There are now 7 submarine cable landing stations in China.
China Telecom owns three cable landing stations, including
China Unicom owns four cable landing stations, including:
Currently, there are three major areas for landing of submarine cables in Hong Kong, with cable landing stations at:
Japan is the Hub for trans-Pacific and intra-Asia submarine networks, most of the trans-pacific submarine cable systems landing in Japan. There are more submarine cable landing stations in Japan than any other Asian countries, including Ajigaura, Chikura, Emi, Kita Ibaraki, Maruyama, Okinawa, Shin-Maruyama, Toyohashi and Wada cable landing stations.
There are now four active cable landing stations in Korea, namely the Busan Cable Landing Station, the Keoje Cable Landing Station, the C2C Busan Cable Landing Station and the Taean Cable Landing Station, connecting APCN, APCN-2, APG, C2C, China-US CN, EAC, FNAL/RNAL, FLAG FEA, NCP, RJCN, R-J-K and TPE submarine cable systems.
According to the Guidelines on Deployment of Submarine Cables into Singpaore issued by the Info-communications Development Authority of Singapore (IDA) in August 2010, all new submarine cable systems can only be deployed to three designated landing sites in Singapore, namely the Changi North landing site, the Tanah Merah landing site, and the Tuas landing site, and each landing site is available on a first-come-first-served basis.
There are now 9 submarine cables landing in Taiwan, including APCN, APCN-2, C2C, China-US CN, EAC, FLAG FEA, FNAL/FNAL, SMW3 and TPE, with cable landing stations at Tanshui, Pali, Toucheng and Fangshan.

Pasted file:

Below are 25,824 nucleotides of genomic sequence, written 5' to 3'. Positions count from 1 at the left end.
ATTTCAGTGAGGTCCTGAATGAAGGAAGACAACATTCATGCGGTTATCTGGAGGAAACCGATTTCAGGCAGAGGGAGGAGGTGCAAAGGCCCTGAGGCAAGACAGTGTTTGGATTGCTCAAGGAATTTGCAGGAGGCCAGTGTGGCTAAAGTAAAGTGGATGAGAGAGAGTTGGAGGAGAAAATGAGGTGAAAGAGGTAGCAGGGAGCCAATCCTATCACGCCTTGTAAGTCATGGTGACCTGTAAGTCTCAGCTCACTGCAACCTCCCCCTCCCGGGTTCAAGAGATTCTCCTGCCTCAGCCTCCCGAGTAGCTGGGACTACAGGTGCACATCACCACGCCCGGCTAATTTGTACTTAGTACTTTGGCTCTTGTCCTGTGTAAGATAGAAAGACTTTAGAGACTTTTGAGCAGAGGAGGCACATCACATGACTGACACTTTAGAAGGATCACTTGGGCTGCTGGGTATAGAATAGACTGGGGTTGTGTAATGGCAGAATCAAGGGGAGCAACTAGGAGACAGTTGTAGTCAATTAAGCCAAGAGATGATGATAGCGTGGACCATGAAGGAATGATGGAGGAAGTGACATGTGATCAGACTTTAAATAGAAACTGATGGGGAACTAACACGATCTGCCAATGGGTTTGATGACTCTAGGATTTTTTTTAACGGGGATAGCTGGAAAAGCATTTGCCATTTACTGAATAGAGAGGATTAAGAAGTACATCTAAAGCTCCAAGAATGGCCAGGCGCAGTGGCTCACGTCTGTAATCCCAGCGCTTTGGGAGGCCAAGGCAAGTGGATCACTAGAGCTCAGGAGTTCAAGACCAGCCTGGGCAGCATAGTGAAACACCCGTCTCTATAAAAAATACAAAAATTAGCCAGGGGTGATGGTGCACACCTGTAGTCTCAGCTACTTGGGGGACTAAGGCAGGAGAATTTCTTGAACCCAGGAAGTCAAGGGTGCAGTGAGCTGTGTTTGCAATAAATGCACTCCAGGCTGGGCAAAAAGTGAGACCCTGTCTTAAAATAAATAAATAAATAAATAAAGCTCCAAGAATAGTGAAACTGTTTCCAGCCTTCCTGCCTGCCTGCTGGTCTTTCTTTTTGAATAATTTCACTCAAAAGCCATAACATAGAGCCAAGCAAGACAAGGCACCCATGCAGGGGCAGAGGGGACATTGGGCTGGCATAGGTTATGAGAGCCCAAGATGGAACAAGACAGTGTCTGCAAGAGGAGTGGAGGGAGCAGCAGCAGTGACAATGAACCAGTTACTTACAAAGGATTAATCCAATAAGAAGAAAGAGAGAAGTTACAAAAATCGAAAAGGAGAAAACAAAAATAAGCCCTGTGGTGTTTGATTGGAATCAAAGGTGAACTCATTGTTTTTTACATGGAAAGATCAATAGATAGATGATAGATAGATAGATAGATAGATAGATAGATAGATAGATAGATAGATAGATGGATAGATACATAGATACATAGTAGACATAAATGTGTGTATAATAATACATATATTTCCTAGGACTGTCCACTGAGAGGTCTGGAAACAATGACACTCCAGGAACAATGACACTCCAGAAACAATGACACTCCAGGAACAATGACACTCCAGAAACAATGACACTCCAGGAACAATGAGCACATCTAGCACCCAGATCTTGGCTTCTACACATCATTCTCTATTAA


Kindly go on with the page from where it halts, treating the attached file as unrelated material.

The Philippines takes an important position in the business process outsourcing (BPO) industry worldwide. Submarine networks serve as critical components to the BPO industry, providing reliable and diverse links between the Philippines and the rest of the world.
There are now seven submarine cable systems landing in the Philippines, including APCN, APCN-2, C2C, EAC, TGN-IA, AAG and Guam-Philippines, distributed in five cable landing stations in Batangas, Ballesteros, Capepisa, La Union and Nasugbu.
There are now 9 international submarine cables landing in Malaysia, including APCN, APCN-2, AAG, SMW3, SMW4, FEA, and several cables between Malaysia and Indonesia such as Batam-Dumai-Melaka (BDM) Cable System, Dumai Malaka Cable System (DMCS) and Batam-Rengit Cable System (BRCS).
Currently, there are 18 subsea cables (20 if Seacom and MENA are considered seperate cables) landing in 15 cable landing stations in 5 cities across India, in Mumbai, Chennai, Cochin, Tuticorin and Trivandrum. BSNL plans to construct new cable landing stations in Digha, Cochin, and the Andaman & Nicobar Islands. IOX will construct a new cable landing station at Puducherry:
To have a full picture about submarine cables landing in India, please read following articles by an Indian expert Mr. Suvesh Chattopadhyaya:
Currently, international submarine cables land in Thailand via 3 submarine cable landing stations, namely the Sri Racha Cable Landing Station, the Petchaburi Cable Landing Station, and the Songkhla Cable Landing Station.